According to a survey of physician executives, doctors are still highly skeptical of online ratings from patients and don't think many patients consult them—but most acknowledge that they have checked out their own profiles.
The American College of Physician Executives sent the survey (PDF)
to more than 5,600 of its almost 11,000 members, with about 730 responding in October and November last year.
Only 21% believed that more than half of U.S. patients consulted an online-rating site, with 55% believing only one-quarter of patients or fewer had done so. That said, 69% of survey respondents acknowledged seeing what had been said about them online.
Of those, the most-viewed site was Healthgrades.com, which had been visited by 89% of respondents; Vitals.com was a distant second and was visited by 33% of the respondents. These were followed by AngiesList.com, visited by 19%; Yelp.com, 13%; and DoctorScorecard.com and RateMDs.com, which were both visited by 9% of respondents.
RateMDs.com, one of the oldest physician-ratings websites, was the subject a study last year in the Journal of Medical Internet Research
, which analyzed 386,000 reviews between 2005 and 2010 and found that “Online ratings appear to be driven by patients who are delighted with their physicians.”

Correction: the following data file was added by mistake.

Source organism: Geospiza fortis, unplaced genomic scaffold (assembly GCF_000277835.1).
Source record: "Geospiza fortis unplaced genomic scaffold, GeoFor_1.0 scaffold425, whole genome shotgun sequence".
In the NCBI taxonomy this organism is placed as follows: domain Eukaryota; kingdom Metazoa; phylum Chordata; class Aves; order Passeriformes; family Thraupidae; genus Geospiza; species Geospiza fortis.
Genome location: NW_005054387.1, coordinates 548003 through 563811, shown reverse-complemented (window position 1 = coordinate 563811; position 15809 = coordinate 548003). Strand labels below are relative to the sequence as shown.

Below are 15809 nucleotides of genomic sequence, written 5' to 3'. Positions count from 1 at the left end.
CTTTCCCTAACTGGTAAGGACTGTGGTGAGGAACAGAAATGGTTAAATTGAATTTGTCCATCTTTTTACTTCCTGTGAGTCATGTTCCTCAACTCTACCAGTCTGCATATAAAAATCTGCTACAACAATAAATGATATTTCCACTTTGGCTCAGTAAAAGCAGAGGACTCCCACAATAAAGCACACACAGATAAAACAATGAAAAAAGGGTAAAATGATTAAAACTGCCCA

In that study, one in six doctors had been rated, with an average of 3.2 patient ratings each—but nearly half had been rated by only one patient. On a one-to-five scale assessing helpfulness and knowledge, the average individual physician rating was a 3.9.
Of the physicians in the ACPE survey who acknowledged viewing their personal online ratings, 42% said they partially agreed with them, 39% said they agreed with their rating, and 19% said they didn't agree.
When asked to rate the value of physician-rating websites on a 0-to-10 scale, ACPE survey respondents gave them an average score of 3.2.
“Healthcare, like most other industries, has clearly entered an era where measurement and reporting have increasing importance,” Dr. Peter Angood, CEO of ACPE
, said in a news release. “This important new survey illustrates the strong concern among physician leaders about the quality and integrity of current reporting strategies and the data they are based upon.”
Physicians have been warned not to respond too combatively
to negative online reviews and cite the case of Dr. David McKee, a neurologist from Duluth, Minn., who filed a defamation lawsuit against Dennis Laurion, the son of one of McKee's patients, who posted negative online reviews about him. Oral arguments were heard before the Minnesota State Supreme Court in September and a decision is still pending, but it's believed the lawsuit has given Laurion's negative reviews more attention than they ever would have received otherwise.